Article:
It cool to learn another language, to be able to speak and communicate fluently in another language other your parent tongue. To do that may not be so easy, but luckily there are ways and techniques to help you learn a language that is more complex than, say, Spanish? Read on to know which ones are the toughest to learn.
Mandarin is one of the many varieties of the Chinese language that is commonly used in the north and southwestern China. Surprisingly, it is the most used language in the world. It is a tonal language, which means that slight shifts in the pitch of which can determine the word’s meaning. It has four different pronunciation types, and has a system of phonetic transcription. It sounds very much similar to the Japanese Hiragana system in terms of its visual representation. If you’re used to speaking in English, you may find Mandarin to be very difficult to pick up.
The Arabic language is not the same all over the world. It has many dialects depending on the country or region, so Arabic in Afghanistan would sound very different form that in Egypt, Pakistan or Syria. It’s letters are not easy to comprehend either, especially for beginners, since each letter has four different forms that change depending where the letter is placed in a phrase or sentence.
They say the best way to learn Icelandic is by immersion, to live in the island where nothing much have changed since its earliest settlements. Understandably, very few people speak the language (approximately 400,000). It creates new words on the fly, when one does not exist to describe a particular thing. And unlike the English language, Icelandic does not create or evolve to grant new definitions to old words.
Learning to speak or write Japanese is to understand a language that operates on a system of many characters. Its written word uses a tri-character system, otherwise referred to as syllabaries- katakana, kanji, and hiragana. The language itself, they say, has a language soul, or a kotodama. The Japanese use the hiragana system where they make visual representations of spoken sounds or noises. The language’s katakana system is used for vowel representation; drawn from sophisticated kanji symbols. It is also used when one wants to transcribe another language. The kanji are actually characters copied from the Chinese and integrated into the writing system. Not to discourage anyone, but learning the language is made a bit more difficult because the letter “L” does not exist in its vocabulary, as they substitute it with the letter “R”.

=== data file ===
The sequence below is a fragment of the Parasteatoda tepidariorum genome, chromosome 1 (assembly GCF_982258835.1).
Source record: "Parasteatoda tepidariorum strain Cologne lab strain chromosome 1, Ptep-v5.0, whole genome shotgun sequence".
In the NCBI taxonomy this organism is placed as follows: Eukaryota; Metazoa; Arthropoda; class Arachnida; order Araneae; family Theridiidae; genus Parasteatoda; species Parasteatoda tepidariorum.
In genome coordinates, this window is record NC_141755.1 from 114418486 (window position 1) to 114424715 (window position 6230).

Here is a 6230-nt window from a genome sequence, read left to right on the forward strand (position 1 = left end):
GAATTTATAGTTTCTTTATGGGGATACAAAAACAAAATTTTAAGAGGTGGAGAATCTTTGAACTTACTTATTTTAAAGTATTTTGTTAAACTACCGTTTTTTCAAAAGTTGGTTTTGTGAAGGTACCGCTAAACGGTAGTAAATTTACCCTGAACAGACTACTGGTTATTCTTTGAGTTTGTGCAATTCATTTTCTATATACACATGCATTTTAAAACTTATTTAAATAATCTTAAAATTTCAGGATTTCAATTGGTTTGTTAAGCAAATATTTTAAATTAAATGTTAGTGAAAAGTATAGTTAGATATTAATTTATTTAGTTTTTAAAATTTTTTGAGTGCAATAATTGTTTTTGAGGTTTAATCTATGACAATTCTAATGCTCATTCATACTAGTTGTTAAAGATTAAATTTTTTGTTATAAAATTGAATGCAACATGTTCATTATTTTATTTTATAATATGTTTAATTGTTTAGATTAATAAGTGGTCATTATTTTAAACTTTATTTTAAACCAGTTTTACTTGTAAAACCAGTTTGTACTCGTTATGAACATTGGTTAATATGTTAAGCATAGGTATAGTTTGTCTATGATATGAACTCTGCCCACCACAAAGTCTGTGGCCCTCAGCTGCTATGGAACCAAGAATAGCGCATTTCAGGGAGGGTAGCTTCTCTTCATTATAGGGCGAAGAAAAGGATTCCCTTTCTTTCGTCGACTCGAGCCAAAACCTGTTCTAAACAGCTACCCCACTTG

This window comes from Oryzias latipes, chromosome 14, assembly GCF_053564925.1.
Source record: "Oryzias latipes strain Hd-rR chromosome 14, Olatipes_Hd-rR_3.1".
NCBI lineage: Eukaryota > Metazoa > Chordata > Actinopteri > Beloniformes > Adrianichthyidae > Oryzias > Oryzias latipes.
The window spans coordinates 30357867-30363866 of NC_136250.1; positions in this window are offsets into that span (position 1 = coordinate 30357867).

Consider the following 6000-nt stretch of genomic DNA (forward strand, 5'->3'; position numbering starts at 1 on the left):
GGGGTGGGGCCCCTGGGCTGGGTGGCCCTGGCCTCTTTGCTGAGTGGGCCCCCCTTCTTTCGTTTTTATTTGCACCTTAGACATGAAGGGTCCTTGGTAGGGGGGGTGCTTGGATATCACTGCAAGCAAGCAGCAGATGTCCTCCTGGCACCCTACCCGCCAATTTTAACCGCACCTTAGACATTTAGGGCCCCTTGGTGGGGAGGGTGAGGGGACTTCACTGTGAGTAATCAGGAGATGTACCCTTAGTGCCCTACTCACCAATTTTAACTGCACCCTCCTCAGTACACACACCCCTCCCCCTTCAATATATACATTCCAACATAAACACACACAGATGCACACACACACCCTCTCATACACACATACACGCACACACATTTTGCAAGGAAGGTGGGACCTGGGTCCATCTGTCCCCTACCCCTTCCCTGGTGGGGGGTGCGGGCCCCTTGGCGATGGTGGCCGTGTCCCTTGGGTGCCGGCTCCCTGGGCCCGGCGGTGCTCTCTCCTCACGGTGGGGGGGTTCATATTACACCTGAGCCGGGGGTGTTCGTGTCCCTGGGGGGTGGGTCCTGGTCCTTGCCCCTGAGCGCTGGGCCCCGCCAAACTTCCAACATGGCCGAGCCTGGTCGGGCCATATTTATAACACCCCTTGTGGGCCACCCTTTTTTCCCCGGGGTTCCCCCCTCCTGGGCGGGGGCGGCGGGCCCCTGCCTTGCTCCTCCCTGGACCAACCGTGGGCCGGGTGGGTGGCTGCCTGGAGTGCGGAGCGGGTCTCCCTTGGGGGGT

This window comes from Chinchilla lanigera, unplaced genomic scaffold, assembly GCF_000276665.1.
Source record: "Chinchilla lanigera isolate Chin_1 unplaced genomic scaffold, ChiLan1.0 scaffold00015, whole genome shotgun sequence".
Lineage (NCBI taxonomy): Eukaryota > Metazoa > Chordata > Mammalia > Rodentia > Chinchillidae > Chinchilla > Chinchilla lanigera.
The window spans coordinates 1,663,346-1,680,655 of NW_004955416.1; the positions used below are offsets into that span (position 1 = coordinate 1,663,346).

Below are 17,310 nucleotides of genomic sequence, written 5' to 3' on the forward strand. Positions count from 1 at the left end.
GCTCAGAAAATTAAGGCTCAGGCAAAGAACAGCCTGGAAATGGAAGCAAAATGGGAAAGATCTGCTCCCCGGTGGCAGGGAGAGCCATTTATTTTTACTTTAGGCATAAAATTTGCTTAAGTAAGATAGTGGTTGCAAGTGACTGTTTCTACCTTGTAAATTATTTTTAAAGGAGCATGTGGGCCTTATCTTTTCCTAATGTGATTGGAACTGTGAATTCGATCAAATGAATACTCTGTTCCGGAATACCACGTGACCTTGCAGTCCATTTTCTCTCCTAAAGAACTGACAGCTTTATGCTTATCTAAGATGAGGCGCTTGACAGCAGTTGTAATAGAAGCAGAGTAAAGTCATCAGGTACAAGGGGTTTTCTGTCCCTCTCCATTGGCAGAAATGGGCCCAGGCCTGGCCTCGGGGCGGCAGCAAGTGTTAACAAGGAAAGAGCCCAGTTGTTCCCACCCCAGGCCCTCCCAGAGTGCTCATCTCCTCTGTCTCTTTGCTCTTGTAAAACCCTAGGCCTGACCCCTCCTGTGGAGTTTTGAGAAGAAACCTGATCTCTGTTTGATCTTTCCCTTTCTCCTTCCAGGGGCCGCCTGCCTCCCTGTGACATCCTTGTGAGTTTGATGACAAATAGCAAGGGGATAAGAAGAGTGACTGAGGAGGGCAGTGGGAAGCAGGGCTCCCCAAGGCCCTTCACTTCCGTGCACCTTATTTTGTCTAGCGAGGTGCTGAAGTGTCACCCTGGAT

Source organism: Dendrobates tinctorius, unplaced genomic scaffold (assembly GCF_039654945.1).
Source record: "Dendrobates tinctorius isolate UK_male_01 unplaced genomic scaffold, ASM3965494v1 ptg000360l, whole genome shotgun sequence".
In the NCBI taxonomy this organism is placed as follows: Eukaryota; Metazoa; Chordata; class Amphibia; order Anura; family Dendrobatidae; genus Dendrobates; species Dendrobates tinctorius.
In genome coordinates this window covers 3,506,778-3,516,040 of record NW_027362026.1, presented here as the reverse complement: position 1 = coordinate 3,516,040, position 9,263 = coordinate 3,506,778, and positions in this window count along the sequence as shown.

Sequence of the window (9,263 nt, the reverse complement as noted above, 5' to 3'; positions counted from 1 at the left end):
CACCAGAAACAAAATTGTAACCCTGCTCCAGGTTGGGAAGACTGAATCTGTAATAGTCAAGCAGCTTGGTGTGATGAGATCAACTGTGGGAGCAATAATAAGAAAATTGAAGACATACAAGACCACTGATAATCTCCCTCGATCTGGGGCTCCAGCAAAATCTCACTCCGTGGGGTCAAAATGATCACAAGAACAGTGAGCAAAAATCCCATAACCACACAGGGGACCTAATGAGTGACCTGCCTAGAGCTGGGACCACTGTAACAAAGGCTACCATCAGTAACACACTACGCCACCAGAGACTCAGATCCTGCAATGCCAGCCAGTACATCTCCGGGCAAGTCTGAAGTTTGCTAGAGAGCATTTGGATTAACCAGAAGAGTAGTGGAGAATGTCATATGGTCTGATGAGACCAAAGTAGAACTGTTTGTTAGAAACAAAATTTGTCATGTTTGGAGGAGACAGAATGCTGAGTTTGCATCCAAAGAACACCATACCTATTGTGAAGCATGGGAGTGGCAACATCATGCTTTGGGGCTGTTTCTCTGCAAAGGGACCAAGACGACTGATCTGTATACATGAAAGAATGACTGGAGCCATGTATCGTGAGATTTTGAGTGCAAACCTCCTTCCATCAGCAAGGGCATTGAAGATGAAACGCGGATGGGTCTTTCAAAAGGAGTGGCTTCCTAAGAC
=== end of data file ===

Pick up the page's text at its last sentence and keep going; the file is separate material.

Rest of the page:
If the most fluent English speakers directly translated their sentences according to an Asian language’s structure, say Korean, using the subject > object > action pattern, the result would be utterly comical, if not incomprehensible. Korean language is described as a “language isolate,” which means that it bears no link to other current languages. It’s a stand alone.
During WWII, US and Allied forces used Navajo tribesmen to communicate important messages because they knew no one in the world could intercept its meaning. It was impossible to crack. The language is complex and uses verbs to describe things. English adjectives do not have a good place in its grammar once translated and, conversely, Navajo sounds cannot be translated into English.
The traits of the Basque language may have been derived from other languages, but its written and spoken methods have no foreign counterparts. It is one of the few, like Korean, to be categorized as being language isolate. There are more people in San Francisco than practitioners of the Basque language (700,000). Despite having very few people in the world who speak it, the language has still produced 5 dialects.